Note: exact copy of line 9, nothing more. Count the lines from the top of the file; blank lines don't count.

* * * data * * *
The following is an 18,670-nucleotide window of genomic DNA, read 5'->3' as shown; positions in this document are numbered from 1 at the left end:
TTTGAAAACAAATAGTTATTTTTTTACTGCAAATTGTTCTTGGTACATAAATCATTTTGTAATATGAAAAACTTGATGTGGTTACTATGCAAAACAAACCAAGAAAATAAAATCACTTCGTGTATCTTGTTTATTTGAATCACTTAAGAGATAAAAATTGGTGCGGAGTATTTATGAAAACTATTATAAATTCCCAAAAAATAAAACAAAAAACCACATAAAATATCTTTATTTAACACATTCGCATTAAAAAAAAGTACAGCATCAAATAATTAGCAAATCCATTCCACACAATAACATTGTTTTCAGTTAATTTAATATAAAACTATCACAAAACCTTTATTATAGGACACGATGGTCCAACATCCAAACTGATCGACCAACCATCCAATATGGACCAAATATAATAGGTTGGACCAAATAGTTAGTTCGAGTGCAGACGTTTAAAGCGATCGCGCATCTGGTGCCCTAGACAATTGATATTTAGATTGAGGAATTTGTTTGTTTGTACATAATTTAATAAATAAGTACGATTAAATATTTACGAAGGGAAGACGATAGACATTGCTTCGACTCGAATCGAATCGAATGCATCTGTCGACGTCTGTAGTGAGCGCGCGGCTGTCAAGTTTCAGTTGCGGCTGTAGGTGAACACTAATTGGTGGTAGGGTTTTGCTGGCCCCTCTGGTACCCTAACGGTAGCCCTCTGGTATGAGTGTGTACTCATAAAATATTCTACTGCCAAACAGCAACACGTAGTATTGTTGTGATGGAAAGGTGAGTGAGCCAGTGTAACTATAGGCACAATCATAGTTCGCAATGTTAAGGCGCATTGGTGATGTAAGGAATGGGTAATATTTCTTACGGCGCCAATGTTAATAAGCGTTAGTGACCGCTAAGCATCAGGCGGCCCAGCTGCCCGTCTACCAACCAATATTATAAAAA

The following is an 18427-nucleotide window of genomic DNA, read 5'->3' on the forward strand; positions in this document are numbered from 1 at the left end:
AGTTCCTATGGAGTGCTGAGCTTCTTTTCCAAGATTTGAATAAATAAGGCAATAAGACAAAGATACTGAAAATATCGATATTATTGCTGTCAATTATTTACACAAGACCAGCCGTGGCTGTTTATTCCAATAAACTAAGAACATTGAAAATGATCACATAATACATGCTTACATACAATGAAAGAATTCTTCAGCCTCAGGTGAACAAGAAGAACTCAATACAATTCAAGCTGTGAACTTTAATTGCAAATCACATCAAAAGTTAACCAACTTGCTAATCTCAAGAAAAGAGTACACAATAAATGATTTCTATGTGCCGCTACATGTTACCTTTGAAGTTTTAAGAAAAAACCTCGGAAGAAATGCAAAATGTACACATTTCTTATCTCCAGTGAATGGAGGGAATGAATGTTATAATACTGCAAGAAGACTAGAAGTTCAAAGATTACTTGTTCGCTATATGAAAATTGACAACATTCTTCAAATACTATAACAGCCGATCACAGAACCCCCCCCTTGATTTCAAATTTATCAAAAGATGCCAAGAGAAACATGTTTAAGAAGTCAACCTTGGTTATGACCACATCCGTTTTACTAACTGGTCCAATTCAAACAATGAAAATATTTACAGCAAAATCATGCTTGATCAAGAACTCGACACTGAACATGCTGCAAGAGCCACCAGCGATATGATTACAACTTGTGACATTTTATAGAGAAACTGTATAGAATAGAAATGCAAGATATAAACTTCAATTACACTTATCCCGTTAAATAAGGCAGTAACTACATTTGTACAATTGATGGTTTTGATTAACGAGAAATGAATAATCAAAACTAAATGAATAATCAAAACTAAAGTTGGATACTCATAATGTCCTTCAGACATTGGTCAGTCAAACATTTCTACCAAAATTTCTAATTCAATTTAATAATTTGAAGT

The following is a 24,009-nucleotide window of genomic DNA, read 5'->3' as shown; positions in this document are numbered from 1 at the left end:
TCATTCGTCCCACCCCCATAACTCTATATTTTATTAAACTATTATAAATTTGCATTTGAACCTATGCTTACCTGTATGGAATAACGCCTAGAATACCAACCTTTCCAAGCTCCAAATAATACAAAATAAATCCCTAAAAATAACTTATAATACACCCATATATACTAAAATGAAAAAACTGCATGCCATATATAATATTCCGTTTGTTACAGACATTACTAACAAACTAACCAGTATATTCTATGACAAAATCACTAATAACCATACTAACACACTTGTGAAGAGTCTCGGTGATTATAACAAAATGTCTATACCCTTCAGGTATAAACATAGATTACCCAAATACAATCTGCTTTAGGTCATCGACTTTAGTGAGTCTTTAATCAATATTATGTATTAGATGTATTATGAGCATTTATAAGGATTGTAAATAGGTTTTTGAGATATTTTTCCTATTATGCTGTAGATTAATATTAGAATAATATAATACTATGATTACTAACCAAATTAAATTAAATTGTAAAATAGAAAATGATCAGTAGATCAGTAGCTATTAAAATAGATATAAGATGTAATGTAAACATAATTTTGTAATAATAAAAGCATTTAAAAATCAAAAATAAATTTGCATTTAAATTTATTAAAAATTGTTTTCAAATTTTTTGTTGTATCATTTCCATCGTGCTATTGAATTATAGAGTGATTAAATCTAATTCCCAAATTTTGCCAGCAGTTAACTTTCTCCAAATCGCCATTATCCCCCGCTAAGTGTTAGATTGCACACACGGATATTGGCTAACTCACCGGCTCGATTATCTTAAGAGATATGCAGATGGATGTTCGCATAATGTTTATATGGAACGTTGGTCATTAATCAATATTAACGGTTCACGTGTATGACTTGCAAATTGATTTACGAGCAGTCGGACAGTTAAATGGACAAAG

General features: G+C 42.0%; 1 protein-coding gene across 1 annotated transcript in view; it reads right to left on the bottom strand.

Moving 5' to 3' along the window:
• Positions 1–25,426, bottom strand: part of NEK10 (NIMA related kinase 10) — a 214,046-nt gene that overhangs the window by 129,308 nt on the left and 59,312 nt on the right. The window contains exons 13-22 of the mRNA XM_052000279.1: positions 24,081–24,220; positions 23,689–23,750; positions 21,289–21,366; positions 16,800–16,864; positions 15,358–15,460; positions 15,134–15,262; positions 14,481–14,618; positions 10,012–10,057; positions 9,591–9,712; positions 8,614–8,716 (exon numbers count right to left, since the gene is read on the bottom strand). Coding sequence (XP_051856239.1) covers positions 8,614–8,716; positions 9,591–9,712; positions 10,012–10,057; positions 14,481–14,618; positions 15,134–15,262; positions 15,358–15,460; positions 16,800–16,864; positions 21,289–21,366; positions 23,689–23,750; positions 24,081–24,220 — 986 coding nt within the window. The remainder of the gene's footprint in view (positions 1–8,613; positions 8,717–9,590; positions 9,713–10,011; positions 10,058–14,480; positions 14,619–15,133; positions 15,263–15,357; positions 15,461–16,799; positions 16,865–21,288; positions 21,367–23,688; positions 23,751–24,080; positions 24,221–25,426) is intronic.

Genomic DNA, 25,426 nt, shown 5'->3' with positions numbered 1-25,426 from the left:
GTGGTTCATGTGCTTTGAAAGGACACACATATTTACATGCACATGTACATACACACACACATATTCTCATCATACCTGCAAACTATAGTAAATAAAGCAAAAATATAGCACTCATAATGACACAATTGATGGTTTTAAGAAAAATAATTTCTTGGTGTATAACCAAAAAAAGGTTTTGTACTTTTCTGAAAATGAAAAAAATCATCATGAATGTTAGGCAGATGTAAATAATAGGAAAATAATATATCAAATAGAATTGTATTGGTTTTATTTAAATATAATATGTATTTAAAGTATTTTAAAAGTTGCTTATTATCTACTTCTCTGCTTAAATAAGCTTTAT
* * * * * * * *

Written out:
• Positions 1–25,426, bottom strand: part of NEK10 (NIMA related kinase 10) — a 214,046-nt gene that overhangs the window by 129,308 nt on the left and 59,312 nt on the right. The window contains exons 13-22 of the mRNA XM_052000279.1: positions 24,081–24,220; positions 23,689–23,750; positions 21,289–21,366; positions 16,800–16,864; positions 15,358–15,460; positions 15,134–15,262; positions 14,481–14,618; positions 10,012–10,057; positions 9,591–9,712; positions 8,614–8,716 (exon numbers count right to left, since the gene is read on the bottom strand). Coding sequence (XP_051856239.1) covers positions 8,614–8,716; positions 9,591–9,712; positions 10,012–10,057; positions 14,481–14,618; positions 15,134–15,262; positions 15,358–15,460; positions 16,800–16,864; positions 21,289–21,366; positions 23,689–23,750; positions 24,081–24,220 — 986 coding nt within the window. The remainder of the gene's footprint in view (positions 1–8,613; positions 8,717–9,590; positions 9,713–10,011; positions 10,058–14,480; positions 14,619–15,133; positions 15,263–15,357; positions 15,461–16,799; positions 16,865–21,288; positions 21,367–23,688; positions 23,751–24,080; positions 24,221–25,426) is intronic.